- to make a sudden effort to seize something, as with the hand; grab (usually followed by at).
- to seize by a sudden or hasty grasp: He snatched the old lady's purse and ran.
- to take, get, secure, etc., suddenly or hastily.
- to rescue or save by prompt action: He snatched the baby from the fire.
- Slang. to kidnap.
- the act or an instance of snatching.
- a sudden motion to seize something; grab: He made a snatch as if to stop her.
- a bit, scrap, or fragment of something: snatches of conversation.
- a brief spell of effort, activity, or any experience: to work in snatches.
- Nautical. a sheave or projecting member serving as a fairlead.
- a brief period of time.
- Slang. an act of kidnapping.
- Slang: Vulgar. vulva; vagina.
- Weightlifting. a lift in which the barbell is brought in a single motion from the floor to an arms-extended position overhead.
Origin of snatch
Examples from the Web for snatching
But in the next instant, Peters is stepping back to the table and snatching up the knife.Synagogue Slay: When Cops Have to Kill
December 10, 2014
I can see the implant in there, and see where the muscle is snatching that implant up.Azealia Banks Opens Up About Her Journey from Stripping to Rap Stardom
November 17, 2014
Complaints of illness, snatching $2,000 from dad, a quick trip to Denver airport—and the three were apparently Syria-bound.How ISIS’s Colorado Girls Were Caught
October 22, 2014
As for the Little Tramp himself, his corpse was reburied in a concrete grave to prevent future snatching.Invasion of the Celebrity Body Snatchers, From Charlie Chaplin to Casey Kasem
July 19, 2014
Brooks: [Snatching up the receiver as the phone rings] This is Mel Brooks.Mel Brooks Is Always Funny and Often Wise in This 1975 Playboy Interview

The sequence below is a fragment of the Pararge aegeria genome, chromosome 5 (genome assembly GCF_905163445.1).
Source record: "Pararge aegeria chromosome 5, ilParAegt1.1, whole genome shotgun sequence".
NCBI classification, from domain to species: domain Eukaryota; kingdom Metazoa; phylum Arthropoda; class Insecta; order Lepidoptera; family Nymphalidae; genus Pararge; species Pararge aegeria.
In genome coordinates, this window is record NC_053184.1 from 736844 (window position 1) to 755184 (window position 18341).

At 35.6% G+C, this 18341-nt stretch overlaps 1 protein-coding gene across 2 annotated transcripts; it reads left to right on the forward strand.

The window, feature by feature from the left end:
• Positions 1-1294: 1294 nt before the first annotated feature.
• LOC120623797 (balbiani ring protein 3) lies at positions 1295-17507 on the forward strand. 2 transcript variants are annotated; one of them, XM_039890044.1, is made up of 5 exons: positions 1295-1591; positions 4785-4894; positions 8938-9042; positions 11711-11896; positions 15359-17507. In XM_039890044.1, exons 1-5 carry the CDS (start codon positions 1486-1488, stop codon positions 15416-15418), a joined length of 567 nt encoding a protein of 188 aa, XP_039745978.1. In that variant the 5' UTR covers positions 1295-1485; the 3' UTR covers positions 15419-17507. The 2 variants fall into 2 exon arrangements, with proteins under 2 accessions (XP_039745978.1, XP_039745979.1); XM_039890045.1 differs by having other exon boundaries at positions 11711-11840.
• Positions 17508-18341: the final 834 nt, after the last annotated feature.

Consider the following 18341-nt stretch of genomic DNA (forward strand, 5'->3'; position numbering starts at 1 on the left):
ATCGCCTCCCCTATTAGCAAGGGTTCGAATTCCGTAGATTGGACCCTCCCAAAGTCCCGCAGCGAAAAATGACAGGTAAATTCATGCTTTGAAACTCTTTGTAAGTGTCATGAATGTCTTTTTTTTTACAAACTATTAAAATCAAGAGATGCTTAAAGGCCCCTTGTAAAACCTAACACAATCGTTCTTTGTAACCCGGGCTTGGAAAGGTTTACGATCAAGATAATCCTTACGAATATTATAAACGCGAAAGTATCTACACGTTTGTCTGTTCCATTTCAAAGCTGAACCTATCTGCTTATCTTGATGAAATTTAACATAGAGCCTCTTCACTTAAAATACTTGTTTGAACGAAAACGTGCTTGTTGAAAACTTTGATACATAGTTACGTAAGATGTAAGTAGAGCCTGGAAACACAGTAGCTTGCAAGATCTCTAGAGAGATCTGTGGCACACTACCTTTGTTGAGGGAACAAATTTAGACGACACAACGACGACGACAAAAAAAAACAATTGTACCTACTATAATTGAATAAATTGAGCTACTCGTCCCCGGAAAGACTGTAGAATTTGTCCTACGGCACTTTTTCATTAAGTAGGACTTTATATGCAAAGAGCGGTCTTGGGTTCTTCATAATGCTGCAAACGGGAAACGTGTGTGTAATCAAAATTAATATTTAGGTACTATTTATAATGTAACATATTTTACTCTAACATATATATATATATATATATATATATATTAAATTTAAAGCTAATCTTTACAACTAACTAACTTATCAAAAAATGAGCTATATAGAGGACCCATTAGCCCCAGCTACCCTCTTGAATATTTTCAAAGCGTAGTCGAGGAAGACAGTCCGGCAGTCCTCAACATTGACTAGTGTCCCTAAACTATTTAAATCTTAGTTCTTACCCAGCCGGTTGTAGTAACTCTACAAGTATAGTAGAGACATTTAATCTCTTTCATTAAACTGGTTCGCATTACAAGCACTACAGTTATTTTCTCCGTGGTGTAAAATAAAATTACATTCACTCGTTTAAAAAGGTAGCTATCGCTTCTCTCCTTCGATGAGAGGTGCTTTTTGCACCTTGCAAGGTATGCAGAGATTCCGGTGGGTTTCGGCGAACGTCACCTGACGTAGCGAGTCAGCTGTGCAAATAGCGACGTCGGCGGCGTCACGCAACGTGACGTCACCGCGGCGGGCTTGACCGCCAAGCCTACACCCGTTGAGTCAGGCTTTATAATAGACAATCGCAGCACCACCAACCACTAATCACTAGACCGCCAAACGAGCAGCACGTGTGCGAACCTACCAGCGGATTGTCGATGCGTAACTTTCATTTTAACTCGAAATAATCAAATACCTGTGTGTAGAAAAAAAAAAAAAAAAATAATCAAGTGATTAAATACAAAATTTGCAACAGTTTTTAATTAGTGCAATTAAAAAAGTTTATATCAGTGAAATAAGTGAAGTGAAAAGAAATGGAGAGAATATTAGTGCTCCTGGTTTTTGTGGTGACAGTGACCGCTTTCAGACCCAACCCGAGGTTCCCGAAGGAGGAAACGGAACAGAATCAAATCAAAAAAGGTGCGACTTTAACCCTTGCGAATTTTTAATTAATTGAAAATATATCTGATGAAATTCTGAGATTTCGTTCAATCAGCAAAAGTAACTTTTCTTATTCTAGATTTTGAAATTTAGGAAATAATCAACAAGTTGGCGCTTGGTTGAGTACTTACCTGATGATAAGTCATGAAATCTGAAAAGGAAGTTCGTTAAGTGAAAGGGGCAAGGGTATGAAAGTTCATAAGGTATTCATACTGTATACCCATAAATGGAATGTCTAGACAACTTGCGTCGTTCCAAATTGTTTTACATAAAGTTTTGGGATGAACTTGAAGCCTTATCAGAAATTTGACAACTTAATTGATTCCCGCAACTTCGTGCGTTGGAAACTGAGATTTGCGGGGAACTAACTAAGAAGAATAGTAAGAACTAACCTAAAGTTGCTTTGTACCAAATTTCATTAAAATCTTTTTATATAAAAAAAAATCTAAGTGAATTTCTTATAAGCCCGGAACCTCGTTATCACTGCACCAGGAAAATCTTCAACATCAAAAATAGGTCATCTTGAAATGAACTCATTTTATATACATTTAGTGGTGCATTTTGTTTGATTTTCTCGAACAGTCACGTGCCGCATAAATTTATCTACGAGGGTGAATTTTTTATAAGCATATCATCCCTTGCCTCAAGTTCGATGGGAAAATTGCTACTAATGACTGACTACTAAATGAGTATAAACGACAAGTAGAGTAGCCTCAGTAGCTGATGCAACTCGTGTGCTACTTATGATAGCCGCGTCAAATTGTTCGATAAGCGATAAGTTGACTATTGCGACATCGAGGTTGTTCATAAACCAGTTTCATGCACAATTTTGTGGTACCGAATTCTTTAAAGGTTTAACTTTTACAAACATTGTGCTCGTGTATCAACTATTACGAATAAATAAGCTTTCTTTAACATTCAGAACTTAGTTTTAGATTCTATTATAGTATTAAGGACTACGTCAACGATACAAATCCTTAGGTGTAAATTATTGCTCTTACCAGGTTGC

February 16, 2014
I may have lost what He gave; but far from snatching it from me He would have had me keep it.The Conquest of Fear
I opened the door of his cage and, snatching the puppy, fled.A Woman Tenderfoot
Grace Gallatin Seton-Thompson
He leapt for joy at her words, and snatching at his sword, which had been left to him, buckled it on.Fair Margaret
H. Rider Haggard
See,' he said, snatching some printed forms from the table. 'Life And Adventures Of Martin Chuzzlewit
At last then she was snatching from her rival the lover of whom she had so long been jealous!The Three Cities Trilogy, Complete
- (tr) to seize or grasp (something) suddenly or peremptorilyhe snatched the chocolate out of my hand
- (intr usually foll by at) to seize or attempt to seize suddenly
- (tr) to take hurriedlyto snatch some sleep
- (tr) to remove suddenlyshe snatched her hand away
- (tr) to gain, win, or rescue, esp narrowlythey snatched victory in the closing seconds
- (tr) (in weightlifting) to lift (a weight) with a snatch
- snatch one's time Australian informal to leave a job, taking whatever pay is due
- an act of snatching
- a fragment or small incomplete partsnatches of conversation
- a brief spellsnatches of time off
- weightlifting a lift in which the weight is raised in one quick motion from the floor to an overhead position
- slang, mainly US an act of kidnapping
- British slang a robberya diamond snatch
Word Origin and History for snatching
early 13c., "make a sudden snap or bite" (at something), of uncertain origin; perhaps from an unrecorded Old English *snæccan or Middle Dutch snacken "to snatch, chatter." Cf. snack (n.). Meaning "lay hold of suddenly" is from early 14c.; especially "take from someone's hands" (1580s). Weight-lifting sense is attested from 1928. Related: Snatched; snatching.
c.1300, "a trap, snare," from snatch (v.). Meaning "a sudden grab" is from 1570s; that of "a small amount" is from 1590s. Sense in weight-lifting is from 1928. Vulgar slang sense of "vulva" is recorded from 1903; a much older venereal sense was "sexual intercourse quickly performed" (1580s).